Canada inflation hits 18-year-high with election just days away
By Julie Gordon
OTTAWA, Sept 15 (Reuters) - Canada's annual inflation rate accelerated to an 18-year-high in August, driven by broad upward price pressures, data showed on Wednesday, just days before a hotly contested federal election that could see Prime Minister Justin Trudeau's Liberals ousted.
The rate rose to 4.1% in August, its fastest clip since March 2003, Statistics Canada said, beating analyst estimates and prompting Trudeau's main rival to pounce over the rising cost of living.
"The numbers released today make it clear that under Justin Trudeau, Canadians are experiencing an affordability crisis," said Erin O'Toole, leader of the main opposition Conservatives, in a statement.
The Conservatives have a narrow lead Link over Trudeau's Liberals at 31.2% to 30.5% just days before the Sept. 20 vote, according to a new Nanos Research poll. The left-leaning New Democrats are in third at 21.4%.
Countries around the world are grappling with hot inflation amid supply chain hurdles and labor shortages as restrictions are eased and tightened with each new wave of the virus, leading to choppy demand and supply bottlenecks.
The Bank of Canada has said it expects headline inflation to remain above its 1%-3% control range this year, before easing back to the 2% target in 2022.
"This doesn't mean anything short-term for the Bank of Canada. They've been very insistent that the inflation shock is transitory," said Andrew Kelvin, chief Canada strategist at TD Securities.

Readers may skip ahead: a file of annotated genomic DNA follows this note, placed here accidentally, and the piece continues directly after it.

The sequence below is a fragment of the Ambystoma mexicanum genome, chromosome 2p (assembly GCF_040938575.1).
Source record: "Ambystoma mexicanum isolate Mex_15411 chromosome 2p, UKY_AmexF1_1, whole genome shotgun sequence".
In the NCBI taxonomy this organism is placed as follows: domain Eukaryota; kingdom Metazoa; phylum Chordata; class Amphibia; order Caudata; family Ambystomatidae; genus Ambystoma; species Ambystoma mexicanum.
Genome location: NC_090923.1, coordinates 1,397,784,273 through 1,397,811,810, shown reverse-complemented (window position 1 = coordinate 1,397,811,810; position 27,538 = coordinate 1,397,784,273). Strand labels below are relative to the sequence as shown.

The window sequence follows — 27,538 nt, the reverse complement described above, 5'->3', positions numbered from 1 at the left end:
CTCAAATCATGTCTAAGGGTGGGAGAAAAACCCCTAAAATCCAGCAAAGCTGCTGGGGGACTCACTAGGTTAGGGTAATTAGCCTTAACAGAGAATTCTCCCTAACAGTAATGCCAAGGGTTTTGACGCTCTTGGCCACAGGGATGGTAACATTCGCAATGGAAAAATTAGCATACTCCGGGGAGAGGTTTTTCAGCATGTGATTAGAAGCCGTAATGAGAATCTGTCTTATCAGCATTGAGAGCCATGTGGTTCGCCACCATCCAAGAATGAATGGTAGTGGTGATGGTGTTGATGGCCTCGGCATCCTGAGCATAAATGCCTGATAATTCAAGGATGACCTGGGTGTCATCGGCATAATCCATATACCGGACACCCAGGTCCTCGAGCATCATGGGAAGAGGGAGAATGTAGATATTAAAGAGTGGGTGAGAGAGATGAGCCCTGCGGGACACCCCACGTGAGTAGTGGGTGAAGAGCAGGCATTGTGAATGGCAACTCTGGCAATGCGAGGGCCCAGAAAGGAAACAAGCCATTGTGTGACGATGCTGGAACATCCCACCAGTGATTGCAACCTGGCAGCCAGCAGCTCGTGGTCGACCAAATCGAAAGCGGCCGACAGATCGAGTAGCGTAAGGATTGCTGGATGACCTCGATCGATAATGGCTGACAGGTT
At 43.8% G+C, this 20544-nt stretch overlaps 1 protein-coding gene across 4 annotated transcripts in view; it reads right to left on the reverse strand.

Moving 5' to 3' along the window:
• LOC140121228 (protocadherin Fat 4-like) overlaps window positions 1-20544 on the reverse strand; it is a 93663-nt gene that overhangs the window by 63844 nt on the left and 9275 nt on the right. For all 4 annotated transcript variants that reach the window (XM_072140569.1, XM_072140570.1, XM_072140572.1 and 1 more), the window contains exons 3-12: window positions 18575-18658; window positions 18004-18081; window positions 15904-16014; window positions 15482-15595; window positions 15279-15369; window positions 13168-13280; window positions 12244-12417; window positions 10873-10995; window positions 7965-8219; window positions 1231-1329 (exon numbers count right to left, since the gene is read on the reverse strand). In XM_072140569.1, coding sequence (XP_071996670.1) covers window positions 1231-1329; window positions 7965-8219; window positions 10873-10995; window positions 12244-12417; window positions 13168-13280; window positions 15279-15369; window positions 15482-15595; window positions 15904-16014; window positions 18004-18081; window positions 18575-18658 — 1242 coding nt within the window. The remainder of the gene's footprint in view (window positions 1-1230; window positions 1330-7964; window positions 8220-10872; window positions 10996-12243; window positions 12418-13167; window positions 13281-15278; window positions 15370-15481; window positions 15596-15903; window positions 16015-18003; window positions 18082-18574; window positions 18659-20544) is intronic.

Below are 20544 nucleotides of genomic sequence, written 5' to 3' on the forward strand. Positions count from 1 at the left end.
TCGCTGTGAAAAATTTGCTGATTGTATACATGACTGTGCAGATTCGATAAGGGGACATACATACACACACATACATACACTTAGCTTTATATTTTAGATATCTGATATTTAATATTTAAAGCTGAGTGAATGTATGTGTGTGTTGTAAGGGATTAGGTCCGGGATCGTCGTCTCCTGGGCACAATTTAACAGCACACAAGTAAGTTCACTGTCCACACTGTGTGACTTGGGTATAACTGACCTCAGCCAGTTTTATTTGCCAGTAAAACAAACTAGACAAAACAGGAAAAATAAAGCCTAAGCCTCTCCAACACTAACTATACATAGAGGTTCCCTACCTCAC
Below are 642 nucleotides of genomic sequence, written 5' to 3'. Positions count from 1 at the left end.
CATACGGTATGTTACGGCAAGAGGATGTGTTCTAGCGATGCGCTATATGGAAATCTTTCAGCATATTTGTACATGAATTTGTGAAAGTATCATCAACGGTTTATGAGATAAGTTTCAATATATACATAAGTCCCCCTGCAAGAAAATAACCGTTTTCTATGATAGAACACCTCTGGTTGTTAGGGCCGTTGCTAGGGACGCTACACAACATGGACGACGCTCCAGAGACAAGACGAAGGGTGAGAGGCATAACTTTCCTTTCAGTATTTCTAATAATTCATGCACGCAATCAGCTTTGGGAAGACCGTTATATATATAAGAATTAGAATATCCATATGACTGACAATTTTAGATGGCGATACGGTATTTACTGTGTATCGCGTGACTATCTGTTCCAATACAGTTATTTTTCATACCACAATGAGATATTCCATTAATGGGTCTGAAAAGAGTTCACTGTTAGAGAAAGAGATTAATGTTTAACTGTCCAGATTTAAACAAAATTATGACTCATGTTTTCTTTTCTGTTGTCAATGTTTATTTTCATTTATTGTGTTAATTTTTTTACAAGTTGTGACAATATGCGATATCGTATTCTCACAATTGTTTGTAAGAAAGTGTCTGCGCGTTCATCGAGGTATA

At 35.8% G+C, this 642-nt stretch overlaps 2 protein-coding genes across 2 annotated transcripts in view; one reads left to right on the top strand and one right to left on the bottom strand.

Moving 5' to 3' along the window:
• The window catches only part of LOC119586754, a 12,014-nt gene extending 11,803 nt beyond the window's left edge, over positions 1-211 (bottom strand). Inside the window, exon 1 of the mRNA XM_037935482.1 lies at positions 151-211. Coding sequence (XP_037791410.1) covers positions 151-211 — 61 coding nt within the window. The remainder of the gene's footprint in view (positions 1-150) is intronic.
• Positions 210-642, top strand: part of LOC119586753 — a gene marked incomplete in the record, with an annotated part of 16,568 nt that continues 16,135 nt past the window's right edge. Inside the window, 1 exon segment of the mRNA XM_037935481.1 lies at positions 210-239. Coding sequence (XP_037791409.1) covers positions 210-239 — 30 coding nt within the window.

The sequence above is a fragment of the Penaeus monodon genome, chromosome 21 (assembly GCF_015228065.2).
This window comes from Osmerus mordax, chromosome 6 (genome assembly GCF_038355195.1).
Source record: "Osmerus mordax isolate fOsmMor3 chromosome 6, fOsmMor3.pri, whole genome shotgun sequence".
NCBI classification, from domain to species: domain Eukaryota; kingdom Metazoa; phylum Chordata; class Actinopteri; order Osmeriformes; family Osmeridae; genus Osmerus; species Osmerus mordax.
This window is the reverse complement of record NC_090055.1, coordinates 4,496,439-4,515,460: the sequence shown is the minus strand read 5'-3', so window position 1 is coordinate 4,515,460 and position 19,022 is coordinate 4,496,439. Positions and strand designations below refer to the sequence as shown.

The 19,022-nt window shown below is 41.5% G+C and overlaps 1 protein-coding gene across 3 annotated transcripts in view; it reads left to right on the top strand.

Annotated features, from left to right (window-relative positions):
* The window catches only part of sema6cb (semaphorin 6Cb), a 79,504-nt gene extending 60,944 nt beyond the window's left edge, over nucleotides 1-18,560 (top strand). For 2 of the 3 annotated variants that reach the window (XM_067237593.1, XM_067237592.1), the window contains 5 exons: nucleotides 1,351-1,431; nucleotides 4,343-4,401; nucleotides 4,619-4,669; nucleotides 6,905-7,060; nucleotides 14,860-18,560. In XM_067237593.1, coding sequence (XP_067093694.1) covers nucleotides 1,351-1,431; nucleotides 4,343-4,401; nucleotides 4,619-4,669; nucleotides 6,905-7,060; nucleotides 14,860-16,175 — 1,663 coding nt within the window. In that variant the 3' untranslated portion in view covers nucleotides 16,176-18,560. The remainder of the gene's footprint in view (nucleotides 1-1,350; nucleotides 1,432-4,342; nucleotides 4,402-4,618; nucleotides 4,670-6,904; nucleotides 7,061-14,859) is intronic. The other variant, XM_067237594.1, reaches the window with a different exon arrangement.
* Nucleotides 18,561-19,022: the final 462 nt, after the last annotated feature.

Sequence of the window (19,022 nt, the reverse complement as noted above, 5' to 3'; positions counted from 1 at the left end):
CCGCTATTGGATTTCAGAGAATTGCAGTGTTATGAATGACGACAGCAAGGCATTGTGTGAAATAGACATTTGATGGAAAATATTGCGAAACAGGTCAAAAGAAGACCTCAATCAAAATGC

In Canada, the hot inflation print was driven by high gasoline prices, rising housing costs and a surge in the prices of goods like furniture, appliances and vehicles, along with high travel-related costs as restrictions eased.
That was the opposite of the United States Link where a harsh fourth wave has put a damper on travel.
"It is really the mirror opposite of what we saw in the U.S. yesterday, where we had the travel components showing signs of cooling. Here, they are showing signs of heating up," said Jimmy Jean, chief economist at Desjardins Group.
"It is still part of the reopening effect. In August we were still getting back to normal," Jean added.
Analysts polled by Reuters had expected the annual inflation rate to rise to 3.9% in August. At 4.1%, it was the highest since the 4.2% recorded in March 2003.
The three measures of core inflation all posted gains. CPI common, which the Bank of Canada calls the best gauge of the economy’s underperformance, edged up to 1.8% from 1.7% in July.
The Canadian dollar CAD= was trading 0.2% higher at 1.2663 to the greenback, or 78.97 U.S. cents.
Additional reporting by David Ljunggren in Ottawa and Fergal Smith and Nichola Saminather in Toronto; Editing by Andrew Heavens, Paul Simao and Andrea Ricci
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